• Help get their deals quickly approved through underwriting
    • Develop creative contests with desirable prizes
    • Assist them with analyzing statements
    • Prepare or improve paperwork
    • Develop and hold practical and useful webinars or teleconferences about industry updates
    • Devote an internal service person to tend to their service needs

    If they don't get that sort of care and attention from other ISOs, they might be more inclined to send deals to your ISO over another.

  4. Devote more resources to the thoroughbreds. Every employee costs you overhead, so it makes sense to give them all lots of attention. But most MLSs cost you little or nothing in overhead. If they deliver profitable deals, you will profit.

    You have little or no "sunk" costs in your reps. Invest in your best. Offer incentive-laden draws, dangle the prospect of equity in front of them and give them more of your valuable time.

    An ounce invested in your stars is likely to yield a greater return than an ounce invested in those who underperform. Sometimes lackluster reps can be such a drain on your valuable resources - they often have the most questions, the most complaints and the greatest monetary needs - that you fail to properly invest in your stars.

  5. Develop a relationship with them. MLSs, by their nature, like to roam free and are constantly looking for - and getting notified about - better buy rates and percentage splits. While these are undoubtedly important to any independent contractor looking to maximize income, few things are more valuable than a trusted ISO relationship.

    So, do the following:

    • Make time to see them.
    • Take them to lunch.
    • Send them a random gift card.
    • Walk them through their commission statement so their questions are answered in full and transparency is assured.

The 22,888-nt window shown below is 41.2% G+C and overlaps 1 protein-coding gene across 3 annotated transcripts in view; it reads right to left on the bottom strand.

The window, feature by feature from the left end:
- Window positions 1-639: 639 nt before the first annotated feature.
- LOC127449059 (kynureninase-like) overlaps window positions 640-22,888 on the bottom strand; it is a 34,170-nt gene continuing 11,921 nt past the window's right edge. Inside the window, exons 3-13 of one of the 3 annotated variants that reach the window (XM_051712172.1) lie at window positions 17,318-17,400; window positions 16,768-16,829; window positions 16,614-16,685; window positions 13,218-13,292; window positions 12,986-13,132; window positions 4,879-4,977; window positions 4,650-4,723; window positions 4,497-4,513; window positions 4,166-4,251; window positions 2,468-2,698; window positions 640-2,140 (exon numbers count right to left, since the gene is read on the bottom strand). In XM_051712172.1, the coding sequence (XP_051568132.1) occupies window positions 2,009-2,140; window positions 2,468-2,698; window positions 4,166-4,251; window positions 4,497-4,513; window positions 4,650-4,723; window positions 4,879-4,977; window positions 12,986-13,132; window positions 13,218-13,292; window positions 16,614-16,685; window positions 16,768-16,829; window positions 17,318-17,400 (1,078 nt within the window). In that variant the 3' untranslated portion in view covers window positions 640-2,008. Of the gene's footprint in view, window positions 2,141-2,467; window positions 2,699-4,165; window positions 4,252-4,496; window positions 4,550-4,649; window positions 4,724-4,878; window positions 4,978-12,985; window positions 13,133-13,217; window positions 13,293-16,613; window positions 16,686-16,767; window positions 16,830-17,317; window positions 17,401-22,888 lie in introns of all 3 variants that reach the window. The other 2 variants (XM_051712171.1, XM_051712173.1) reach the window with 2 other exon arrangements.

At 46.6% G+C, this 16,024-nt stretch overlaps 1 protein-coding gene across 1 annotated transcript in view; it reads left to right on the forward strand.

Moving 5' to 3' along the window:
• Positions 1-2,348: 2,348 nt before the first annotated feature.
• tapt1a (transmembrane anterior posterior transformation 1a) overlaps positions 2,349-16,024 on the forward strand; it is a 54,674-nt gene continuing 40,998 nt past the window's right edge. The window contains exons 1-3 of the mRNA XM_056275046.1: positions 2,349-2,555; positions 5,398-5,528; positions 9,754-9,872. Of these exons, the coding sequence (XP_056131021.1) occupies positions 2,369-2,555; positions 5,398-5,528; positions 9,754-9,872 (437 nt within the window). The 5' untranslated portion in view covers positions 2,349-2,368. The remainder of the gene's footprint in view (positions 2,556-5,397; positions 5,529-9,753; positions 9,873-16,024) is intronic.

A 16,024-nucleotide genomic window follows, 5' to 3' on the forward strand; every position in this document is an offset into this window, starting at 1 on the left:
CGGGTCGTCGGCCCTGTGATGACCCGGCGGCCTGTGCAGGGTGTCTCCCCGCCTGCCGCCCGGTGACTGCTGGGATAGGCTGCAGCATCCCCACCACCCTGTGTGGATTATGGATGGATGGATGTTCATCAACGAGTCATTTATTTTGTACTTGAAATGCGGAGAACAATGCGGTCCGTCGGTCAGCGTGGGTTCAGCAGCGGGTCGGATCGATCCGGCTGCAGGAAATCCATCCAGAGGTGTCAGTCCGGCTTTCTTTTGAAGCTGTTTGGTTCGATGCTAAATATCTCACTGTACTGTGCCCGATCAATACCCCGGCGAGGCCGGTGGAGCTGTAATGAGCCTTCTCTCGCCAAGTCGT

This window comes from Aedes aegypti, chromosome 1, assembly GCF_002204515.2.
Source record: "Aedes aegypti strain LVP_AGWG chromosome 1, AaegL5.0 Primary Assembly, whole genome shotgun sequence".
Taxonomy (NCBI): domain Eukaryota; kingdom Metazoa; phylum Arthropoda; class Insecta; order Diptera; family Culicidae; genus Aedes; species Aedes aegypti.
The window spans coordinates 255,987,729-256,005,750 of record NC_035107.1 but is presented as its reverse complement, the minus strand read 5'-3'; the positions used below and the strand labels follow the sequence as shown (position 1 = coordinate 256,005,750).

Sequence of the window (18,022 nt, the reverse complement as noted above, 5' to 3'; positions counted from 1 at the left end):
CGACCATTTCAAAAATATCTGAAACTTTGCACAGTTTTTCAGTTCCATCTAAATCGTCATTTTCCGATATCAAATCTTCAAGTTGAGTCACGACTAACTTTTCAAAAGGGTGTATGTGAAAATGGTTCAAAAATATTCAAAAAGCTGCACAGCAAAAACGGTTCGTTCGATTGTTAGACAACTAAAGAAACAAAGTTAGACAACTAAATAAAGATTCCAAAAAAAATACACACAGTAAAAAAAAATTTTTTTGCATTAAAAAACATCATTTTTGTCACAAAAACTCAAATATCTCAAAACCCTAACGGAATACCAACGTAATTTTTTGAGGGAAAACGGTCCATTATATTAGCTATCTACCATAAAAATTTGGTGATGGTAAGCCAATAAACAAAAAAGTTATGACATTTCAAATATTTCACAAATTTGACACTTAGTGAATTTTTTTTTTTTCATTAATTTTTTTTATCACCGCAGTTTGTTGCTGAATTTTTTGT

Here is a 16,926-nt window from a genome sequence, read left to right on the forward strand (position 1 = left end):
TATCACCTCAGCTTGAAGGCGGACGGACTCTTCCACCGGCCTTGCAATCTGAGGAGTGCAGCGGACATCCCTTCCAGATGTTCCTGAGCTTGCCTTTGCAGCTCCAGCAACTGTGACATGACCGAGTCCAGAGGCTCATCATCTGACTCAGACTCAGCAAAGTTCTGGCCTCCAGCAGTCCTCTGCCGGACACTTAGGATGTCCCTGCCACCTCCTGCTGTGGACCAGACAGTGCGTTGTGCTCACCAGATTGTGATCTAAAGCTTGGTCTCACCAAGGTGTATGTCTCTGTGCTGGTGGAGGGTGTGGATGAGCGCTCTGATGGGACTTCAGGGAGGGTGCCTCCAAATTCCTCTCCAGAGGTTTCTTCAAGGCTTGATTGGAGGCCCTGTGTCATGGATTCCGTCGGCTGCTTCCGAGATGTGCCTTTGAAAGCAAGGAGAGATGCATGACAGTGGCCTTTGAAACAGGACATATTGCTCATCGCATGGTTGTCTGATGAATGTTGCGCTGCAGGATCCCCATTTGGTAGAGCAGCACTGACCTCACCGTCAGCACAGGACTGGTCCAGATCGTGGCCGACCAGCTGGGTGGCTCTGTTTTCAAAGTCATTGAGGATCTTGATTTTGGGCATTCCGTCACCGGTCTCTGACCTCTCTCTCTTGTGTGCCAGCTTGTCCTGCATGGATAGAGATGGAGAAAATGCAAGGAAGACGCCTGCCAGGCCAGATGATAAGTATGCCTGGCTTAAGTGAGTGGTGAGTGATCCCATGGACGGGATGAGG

• Reach out and solicit their input on making your ISO's processes better.

    In short, make it easier for your MLSs to send deals your way. Create opportunities for meaningful, open relationships that extend far beyond dollars and cents; they'll become mutually beneficial relationships that are based on trust and respect. If you're serious about growing your base of producers, what better form of advertisement is there than MLSs telling their peers about the wonderful relationships they have with you?

ISOs often make the mistake of managing independent contractors the same way they once managed employees. Treat your MLSs as partners. Cement those relationships. And keep your eyes peeled. You're going to see some exceptional results. end of article

Christopher Briller is Chief Executive Officer of MerchantPro Express LLC. Prior to that, he was a sales executive with TransFirst LLC and First Data Corp. He can be reached at cbriller@merchantproexpress.com. Sean O'Neil is Chief Operating Officer of MerchantPro Express. He is a sales and management training expert with clients that include First Data, Chase Paymentech Solutions LLC and WorldPay. Sean also co-authored the book Bare Knuckle People Management: Creating Success with the Team You Have - Winners, Losers, Misfits and All. Contact him at soneil@merchantproexpress.com. For more information about MerchantPro Express, visit www.merchantproexpress.com.